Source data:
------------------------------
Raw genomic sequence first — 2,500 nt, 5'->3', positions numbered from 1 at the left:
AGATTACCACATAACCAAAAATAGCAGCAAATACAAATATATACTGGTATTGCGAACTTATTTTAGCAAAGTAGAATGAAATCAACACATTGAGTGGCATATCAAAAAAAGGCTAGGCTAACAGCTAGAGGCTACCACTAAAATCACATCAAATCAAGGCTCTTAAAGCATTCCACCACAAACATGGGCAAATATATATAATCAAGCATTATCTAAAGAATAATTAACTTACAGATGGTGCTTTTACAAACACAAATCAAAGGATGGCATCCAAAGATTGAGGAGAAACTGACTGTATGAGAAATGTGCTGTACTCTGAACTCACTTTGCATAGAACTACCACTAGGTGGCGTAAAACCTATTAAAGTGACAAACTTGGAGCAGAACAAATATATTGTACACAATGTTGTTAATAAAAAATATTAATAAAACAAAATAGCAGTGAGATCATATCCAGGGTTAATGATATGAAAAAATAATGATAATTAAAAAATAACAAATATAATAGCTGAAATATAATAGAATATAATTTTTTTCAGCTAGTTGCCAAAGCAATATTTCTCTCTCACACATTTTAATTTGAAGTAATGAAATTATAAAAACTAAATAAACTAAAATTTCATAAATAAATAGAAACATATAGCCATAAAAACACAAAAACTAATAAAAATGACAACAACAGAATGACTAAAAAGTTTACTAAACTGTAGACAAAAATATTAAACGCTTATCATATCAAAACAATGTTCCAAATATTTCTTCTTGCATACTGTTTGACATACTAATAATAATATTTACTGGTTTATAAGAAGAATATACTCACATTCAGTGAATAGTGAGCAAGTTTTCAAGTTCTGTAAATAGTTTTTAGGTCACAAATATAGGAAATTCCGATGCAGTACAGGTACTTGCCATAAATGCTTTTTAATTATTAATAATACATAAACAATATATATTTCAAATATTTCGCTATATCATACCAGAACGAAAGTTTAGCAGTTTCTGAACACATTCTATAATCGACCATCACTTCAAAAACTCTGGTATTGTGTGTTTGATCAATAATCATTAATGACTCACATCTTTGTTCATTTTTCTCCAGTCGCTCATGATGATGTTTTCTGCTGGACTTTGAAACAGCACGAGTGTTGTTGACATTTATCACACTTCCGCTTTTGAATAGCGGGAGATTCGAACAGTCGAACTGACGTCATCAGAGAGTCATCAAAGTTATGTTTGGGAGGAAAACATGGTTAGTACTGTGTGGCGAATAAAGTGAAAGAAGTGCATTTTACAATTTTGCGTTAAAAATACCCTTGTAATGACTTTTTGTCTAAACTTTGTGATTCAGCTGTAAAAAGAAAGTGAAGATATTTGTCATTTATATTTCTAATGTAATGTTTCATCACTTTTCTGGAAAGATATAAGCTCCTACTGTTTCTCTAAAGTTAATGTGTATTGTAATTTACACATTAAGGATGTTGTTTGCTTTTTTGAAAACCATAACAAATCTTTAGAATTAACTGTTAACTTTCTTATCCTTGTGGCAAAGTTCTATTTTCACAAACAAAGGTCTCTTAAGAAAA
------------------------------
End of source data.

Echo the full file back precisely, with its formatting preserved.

Raw genomic sequence first — 2,500 nt, 5'->3', positions numbered from 1 at the left:
AGATTACCACATAACCAAAAATAGCAGCAAATACAAATATATACTGGTATTGCGAACTTATTTTAGCAAAGTAGAATGAAATCAACACATTGAGTGGCATATCAAAAAAAGGCTAGGCTAACAGCTAGAGGCTACCACTAAAATCACATCAAATCAAGGCTCTTAAAGCATTCCACCACAAACATGGGCAAATATATATAATCAAGCATTATCTAAAGAATAATTAACTTACAGATGGTGCTTTTACAAACACAAATCAAAGGATGGCATCCAAAGATTGAGGAGAAACTGACTGTATGAGAAATGTGCTGTACTCTGAACTCACTTTGCATAGAACTACCACTAGGTGGCGTAAAACCTATTAAAGTGACAAACTTGGAGCAGAACAAATATATTGTACACAATGTTGTTAATAAAAAATATTAATAAAACAAAATAGCAGTGAGATCATATCCAGGGTTAATGATATGAAAAAATAATGATAATTAAAAAATAACAAATATAATAGCTGAAATATAATAGAATATAATTTTTTTCAGCTAGTTGCCAAAGCAATATTTCTCTCTCACACATTTTAATTTGAAGTAATGAAATTATAAAAACTAAATAAACTAAAATTTCATAAATAAATAGAAACATATAGCCATAAAAACACAAAAACTAATAAAAATGACAACAACAGAATGACTAAAAAGTTTACTAAACTGTAGACAAAAATATTAAACGCTTATCATATCAAAACAATGTTCCAAATATTTCTTCTTGCATACTGTTTGACATACTAATAATAATATTTACTGGTTTATAAGAAGAATATACTCACATTCAGTGAATAGTGAGCAAGTTTTCAAGTTCTGTAAATAGTTTTTAGGTCACAAATATAGGAAATTCCGATGCAGTACAGGTACTTGCCATAAATGCTTTTTAATTATTAATAATACATAAACAATATATATTTCAAATATTTCGCTATATCATACCAGAACGAAAGTTTAGCAGTTTCTGAACACATTCTATAATCGACCATCACTTCAAAAACTCTGGTATTGTGTGTTTGATCAATAATCATTAATGACTCACATCTTTGTTCATTTTTCTCCAGTCGCTCATGATGATGTTTTCTGCTGGACTTTGAAACAGCACGAGTGTTGTTGACATTTATCACACTTCCGCTTTTGAATAGCGGGAGATTCGAACAGTCGAACTGACGTCATCAGAGAGTCATCAAAGTTATGTTTGGGAGGAAAACATGGTTAGTACTGTGTGGCGAATAAAGTGAAAGAAGTGCATTTTACAATTTTGCGTTAAAAATACCCTTGTAATGACTTTTTGTCTAAACTTTGTGATTCAGCTGTAAAAAGAAAGTGAAGATATTTGTCATTTATATTTCTAATGTAATGTTTCATCACTTTTCTGGAAAGATATAAGCTCCTACTGTTTCTCTAAAGTTAATGTGTATTGTAATTTACACATTAAGGATGTTGTTTGCTTTTTTGAAAACCATAACAAATCTTTAGAATTAACTGTTAACTTTCTTATCCTTGTGGCAAAGTTCTATTTTCACAAACAAAGGTCTCTTAAGAAAA